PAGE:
More fun with ‘==’ and ‘===’

JavaScript does type coercion when doing comparisons

'0' == 0 evaluates to true

because the string gets coerced to a number.

Remembering our issues with ‘truthy’ and ‘falsy’ we may sometimes wish to use === which evaluates the expression based on both the value and the type of the two sides:

'0' === 0 evaluates to false

(because the items are different types)

Using our friend the unary operator can force the string into a number type before the comparison is made. So:

+'0' === 0 evaluates to true

Other fun expressions:

-1 == '-1' evaluates to true
-1 === '-1' evaluates to false
-1 === +'-1' evaluates to true
-1 === -'-1' evaluates to false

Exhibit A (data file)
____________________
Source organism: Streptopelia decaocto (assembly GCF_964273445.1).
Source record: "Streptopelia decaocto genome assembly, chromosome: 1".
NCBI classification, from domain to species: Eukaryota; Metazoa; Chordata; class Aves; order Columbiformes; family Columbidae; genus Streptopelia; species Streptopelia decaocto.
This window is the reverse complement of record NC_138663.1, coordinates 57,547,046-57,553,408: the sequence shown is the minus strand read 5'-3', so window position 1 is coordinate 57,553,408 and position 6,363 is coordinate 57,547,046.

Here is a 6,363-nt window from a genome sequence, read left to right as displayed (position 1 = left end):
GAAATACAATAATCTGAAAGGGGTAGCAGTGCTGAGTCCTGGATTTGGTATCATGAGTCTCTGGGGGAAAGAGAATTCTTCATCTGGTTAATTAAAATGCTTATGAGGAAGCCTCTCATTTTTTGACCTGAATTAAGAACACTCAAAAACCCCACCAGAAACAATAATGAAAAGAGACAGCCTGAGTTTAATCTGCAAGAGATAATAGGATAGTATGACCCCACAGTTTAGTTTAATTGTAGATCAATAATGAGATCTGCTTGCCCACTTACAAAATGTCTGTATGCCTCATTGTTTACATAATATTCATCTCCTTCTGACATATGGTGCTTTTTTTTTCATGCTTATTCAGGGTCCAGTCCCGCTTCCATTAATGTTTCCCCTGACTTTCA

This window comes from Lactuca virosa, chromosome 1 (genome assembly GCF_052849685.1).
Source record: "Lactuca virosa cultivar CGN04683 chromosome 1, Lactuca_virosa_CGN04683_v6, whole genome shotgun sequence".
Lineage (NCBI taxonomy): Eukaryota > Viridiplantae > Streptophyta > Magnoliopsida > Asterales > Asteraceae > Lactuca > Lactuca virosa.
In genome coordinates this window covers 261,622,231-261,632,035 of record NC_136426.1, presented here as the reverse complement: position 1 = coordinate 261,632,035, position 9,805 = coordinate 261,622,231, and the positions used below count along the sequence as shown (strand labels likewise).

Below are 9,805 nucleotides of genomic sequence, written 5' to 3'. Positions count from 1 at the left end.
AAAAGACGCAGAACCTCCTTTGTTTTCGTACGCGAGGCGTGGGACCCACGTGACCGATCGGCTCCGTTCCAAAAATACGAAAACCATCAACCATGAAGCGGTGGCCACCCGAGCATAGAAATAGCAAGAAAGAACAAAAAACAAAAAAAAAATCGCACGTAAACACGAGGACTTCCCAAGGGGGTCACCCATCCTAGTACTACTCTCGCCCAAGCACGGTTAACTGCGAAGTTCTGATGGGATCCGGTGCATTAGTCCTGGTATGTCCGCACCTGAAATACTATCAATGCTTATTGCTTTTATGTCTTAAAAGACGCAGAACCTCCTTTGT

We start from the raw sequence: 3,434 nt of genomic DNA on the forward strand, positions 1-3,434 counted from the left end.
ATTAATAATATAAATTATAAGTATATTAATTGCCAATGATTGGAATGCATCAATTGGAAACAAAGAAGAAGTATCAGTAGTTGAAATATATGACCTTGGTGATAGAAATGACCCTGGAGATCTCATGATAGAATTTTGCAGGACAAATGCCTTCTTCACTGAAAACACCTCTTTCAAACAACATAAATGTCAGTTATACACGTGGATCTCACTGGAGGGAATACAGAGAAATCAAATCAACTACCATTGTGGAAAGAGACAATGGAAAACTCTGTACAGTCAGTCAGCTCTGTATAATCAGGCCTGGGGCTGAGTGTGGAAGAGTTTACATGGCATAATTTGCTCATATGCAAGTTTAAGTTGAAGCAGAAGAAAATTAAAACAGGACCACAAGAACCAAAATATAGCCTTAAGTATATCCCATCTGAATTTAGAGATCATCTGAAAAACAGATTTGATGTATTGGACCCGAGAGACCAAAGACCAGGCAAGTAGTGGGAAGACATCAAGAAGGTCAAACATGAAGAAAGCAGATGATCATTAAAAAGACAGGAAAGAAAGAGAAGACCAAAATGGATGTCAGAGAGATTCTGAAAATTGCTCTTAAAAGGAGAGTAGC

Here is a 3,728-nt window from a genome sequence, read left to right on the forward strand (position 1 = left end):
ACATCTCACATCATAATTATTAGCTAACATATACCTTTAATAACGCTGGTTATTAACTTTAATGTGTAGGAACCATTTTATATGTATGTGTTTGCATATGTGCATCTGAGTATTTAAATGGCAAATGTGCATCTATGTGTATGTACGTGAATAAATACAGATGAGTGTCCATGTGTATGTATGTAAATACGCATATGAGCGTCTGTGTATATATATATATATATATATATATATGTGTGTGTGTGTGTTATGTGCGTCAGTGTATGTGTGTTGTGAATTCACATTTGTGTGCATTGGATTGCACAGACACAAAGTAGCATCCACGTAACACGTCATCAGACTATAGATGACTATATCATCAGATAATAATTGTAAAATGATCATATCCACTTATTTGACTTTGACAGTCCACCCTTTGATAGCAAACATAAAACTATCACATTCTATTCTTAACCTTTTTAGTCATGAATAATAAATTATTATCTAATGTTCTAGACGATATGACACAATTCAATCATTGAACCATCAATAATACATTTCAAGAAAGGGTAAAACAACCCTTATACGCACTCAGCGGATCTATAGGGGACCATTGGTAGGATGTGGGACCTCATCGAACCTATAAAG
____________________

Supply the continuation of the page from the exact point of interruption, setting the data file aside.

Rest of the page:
-1 === -'1'  evaluates to true

What the Heck is the ‘+’ for?

I came across the following that someone had added to some code I was working on:

incidentId = +idValue;

I initially thought this was something to do with jQuery (because of the single initial punctuation). Remember, this blog’s goal is to document my experiences in learning how to do stuff in JavaScript, not to make me look smart.

It turns out that it’s the same old unary operator we’re used to seeing in more ‘normal’ (less flexible) languages. What this tells the runtime is to treat the value in idValue as a number. Often, we are passing around strings which contain numbers and JavaScript is good at converting stuff for us. If we were to pass idValue in the above code as a string “1”, then the following

idValue + 2

might be calculated as “12” depending on the context, whereas:

+idValue + 2

would always be the number 3.